The Bible in a Year – 10 April

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10 April. 2 Samuel chapters 19-21

There is a lot in these few chapters, in which David’s fortunes wax and wane.  It is no wonder that by the time of the several battles against the Philistine ‘giants’ in chapter 21, which must have reminded him of his own defeat of Goliath when he was much younger, David ‘grows weary’ and is advised no longer to take on active military service. All those who have been energetic in youth must sooner or later recognise that their sporting or  fighting days are over and they must find fulfilment in other ways.


Along the way, we see once again David’s genius for reconciliation, making peace with Shimei who not long ago had opposed him, as well as rewarding loyal supporters.  But in the argument between the men of Judah and those of the other ten tribes about who was most loyal to David, we see the beginnings of the split between the ‘north’ and ‘south’ that would come to dominate the next few centuries.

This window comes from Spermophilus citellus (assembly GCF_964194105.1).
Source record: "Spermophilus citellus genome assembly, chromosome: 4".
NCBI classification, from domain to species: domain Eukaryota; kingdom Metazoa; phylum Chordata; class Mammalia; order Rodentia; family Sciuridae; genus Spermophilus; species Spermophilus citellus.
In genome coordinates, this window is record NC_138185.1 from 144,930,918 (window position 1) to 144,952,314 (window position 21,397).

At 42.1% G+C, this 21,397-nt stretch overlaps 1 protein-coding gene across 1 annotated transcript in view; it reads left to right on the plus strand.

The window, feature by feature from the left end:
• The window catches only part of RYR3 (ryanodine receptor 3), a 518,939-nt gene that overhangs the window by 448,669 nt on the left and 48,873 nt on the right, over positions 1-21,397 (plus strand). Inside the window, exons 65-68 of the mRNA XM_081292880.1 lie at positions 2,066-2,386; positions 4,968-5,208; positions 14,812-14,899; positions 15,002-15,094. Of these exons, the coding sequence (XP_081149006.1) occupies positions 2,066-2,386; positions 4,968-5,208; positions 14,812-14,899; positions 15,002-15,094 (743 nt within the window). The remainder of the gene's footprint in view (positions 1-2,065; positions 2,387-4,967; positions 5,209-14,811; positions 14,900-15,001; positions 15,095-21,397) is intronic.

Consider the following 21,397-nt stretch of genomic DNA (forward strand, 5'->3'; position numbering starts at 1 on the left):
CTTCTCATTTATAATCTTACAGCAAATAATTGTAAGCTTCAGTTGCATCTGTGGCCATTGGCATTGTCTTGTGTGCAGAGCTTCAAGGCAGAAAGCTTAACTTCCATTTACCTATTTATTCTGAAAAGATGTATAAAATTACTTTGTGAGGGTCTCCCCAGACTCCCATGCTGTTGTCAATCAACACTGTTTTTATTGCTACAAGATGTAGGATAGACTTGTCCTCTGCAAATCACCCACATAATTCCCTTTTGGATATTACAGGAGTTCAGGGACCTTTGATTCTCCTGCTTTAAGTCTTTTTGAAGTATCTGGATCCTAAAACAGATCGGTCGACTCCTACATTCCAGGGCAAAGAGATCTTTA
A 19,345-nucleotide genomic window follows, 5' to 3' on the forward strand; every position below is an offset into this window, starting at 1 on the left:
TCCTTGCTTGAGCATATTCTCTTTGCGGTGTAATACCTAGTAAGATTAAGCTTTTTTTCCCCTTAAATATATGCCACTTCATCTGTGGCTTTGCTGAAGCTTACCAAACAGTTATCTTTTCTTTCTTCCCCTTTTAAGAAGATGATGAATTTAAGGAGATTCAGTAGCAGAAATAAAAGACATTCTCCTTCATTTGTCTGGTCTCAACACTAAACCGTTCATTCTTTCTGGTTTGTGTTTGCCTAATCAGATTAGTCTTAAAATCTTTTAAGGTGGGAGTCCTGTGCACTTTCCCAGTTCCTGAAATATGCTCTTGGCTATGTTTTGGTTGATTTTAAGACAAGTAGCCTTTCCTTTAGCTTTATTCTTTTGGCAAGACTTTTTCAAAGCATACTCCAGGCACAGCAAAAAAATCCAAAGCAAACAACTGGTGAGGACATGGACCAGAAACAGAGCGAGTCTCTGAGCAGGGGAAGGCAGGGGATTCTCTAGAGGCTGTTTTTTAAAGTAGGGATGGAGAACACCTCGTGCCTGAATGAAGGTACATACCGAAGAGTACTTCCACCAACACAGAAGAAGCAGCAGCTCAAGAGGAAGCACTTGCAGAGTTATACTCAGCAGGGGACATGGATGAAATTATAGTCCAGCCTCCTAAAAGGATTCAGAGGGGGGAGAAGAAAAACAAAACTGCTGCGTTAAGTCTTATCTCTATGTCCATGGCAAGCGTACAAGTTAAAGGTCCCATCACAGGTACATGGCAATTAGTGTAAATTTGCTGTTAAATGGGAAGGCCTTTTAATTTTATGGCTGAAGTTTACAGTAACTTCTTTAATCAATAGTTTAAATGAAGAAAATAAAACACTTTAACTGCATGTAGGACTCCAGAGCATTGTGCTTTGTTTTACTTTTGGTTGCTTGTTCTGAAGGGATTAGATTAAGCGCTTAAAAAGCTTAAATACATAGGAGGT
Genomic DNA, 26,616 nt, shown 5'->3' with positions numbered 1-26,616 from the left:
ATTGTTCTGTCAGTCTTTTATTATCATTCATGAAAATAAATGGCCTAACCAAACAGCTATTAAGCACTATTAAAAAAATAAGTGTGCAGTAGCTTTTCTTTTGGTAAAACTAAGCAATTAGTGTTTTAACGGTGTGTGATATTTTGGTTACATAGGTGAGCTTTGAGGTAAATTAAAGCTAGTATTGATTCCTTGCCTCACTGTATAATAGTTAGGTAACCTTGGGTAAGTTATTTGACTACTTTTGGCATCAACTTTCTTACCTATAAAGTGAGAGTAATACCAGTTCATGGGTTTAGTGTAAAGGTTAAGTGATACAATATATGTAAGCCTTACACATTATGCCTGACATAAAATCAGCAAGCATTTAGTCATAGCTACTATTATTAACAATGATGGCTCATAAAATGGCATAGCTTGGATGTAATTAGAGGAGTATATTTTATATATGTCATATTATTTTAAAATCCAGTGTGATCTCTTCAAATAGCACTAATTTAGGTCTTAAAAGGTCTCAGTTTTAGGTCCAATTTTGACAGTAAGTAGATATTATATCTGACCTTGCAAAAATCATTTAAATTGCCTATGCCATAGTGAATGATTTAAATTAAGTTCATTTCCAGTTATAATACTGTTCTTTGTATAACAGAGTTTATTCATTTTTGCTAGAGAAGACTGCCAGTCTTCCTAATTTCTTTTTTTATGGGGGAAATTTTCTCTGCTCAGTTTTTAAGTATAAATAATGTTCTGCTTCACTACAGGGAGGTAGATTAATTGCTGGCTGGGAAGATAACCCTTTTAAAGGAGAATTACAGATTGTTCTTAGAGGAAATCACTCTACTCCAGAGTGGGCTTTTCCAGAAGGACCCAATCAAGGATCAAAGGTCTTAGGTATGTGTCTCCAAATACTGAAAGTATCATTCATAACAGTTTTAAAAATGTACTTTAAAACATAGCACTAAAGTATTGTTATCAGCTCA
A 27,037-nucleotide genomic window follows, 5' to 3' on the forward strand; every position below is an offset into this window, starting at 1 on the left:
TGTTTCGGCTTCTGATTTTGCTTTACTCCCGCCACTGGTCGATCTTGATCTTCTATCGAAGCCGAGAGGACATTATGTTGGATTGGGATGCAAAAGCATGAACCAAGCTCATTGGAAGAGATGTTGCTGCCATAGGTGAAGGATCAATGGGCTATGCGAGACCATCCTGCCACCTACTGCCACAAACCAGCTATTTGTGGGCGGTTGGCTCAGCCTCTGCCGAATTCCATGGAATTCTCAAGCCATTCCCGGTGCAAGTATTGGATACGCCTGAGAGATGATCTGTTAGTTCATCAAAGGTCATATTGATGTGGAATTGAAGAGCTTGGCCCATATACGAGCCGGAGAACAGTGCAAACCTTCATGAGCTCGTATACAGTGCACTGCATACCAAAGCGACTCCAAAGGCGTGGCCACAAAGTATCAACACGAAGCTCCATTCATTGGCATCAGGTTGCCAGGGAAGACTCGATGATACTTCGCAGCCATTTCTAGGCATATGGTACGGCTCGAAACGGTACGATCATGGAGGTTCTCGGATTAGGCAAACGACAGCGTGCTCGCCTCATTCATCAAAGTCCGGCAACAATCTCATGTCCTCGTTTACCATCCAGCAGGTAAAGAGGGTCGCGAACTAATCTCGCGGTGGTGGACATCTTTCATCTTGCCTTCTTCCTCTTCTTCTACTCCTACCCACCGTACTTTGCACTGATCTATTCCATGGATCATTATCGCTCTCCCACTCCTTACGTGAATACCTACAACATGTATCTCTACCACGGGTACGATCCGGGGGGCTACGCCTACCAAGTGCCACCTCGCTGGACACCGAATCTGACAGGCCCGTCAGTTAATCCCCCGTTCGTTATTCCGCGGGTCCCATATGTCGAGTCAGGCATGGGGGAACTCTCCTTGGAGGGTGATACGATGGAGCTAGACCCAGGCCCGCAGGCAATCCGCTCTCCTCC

Between these two incidents comes the brief rebellion of Sheba, another failed coup attempt in which heavy casualties on both sides are avoided by the cunning of one unnamed woman of Abel, who persuades the besieging army commander Joab that having someone inside the city to murder Sheba and prove it by giving up his head, would be better than holding out against the siege.  This is far from the first time in the Bible that a woman has been key to stopping a conflict.

The Bible in a Year – 9 April

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9 April. 2 Samuel chapters 16-18

David is fleeing from Jerusalem with three regiments, knowing that his son Absalom is coming with many more to usurp him.   These chapters show some of the attitudes that made David a great king, notwithstanding his personal sins.